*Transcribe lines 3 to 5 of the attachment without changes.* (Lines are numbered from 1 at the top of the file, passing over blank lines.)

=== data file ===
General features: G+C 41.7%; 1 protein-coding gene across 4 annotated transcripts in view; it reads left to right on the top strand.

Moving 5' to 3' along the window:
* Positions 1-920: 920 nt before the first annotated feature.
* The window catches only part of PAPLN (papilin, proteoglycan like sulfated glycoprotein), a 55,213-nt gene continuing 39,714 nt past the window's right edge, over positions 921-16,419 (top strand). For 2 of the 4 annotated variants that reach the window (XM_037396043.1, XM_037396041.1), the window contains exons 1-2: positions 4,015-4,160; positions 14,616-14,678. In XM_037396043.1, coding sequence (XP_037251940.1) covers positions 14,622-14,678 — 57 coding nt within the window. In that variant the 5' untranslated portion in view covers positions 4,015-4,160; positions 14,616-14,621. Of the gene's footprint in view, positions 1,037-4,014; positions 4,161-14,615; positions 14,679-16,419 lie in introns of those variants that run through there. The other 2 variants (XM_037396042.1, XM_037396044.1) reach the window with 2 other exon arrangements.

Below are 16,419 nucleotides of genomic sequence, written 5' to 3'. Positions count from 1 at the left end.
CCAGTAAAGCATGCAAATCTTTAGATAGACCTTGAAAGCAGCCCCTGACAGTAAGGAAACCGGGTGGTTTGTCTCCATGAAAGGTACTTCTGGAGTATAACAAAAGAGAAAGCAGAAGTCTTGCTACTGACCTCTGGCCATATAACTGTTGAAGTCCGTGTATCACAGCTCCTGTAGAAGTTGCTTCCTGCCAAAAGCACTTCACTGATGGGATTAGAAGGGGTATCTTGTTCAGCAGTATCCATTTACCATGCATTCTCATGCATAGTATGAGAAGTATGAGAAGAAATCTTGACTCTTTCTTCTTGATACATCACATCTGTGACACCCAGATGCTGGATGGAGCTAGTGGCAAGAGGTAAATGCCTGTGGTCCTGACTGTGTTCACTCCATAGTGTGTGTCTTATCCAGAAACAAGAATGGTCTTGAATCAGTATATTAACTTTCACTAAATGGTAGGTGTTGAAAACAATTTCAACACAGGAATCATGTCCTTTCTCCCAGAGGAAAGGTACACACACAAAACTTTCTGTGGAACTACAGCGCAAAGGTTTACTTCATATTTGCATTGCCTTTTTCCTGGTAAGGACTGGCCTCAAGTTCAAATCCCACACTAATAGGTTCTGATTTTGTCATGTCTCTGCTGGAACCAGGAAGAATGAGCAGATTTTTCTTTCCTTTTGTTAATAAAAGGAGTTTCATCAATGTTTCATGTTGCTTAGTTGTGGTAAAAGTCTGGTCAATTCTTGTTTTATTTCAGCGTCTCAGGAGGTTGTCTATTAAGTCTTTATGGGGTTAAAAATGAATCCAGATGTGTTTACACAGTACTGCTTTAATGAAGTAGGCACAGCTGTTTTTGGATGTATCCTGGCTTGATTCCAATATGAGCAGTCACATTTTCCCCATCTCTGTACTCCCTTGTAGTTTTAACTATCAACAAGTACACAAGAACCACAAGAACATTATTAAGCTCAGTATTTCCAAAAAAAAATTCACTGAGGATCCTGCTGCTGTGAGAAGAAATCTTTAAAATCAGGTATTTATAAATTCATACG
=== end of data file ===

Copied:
* Positions 1-920: 920 nt before the first annotated feature.
* The window catches only part of PAPLN (papilin, proteoglycan like sulfated glycoprotein), a 55,213-nt gene continuing 39,714 nt past the window's right edge, over positions 921-16,419 (top strand). For 2 of the 4 annotated variants that reach the window (XM_037396043.1, XM_037396041.1), the window contains exons 1-2: positions 4,015-4,160; positions 14,616-14,678. In XM_037396043.1, coding sequence (XP_037251940.1) covers positions 14,622-14,678 — 57 coding nt within the window. In that variant the 5' untranslated portion in view covers positions 4,015-4,160; positions 14,616-14,621. Of the gene's footprint in view, positions 1,037-4,014; positions 4,161-14,615; positions 14,679-16,419 lie in introns of those variants that run through there. The other 2 variants (XM_037396042.1, XM_037396044.1) reach the window with 2 other exon arrangements.

Below are 16,419 nucleotides of genomic sequence, written 5' to 3'. Positions count from 1 at the left end.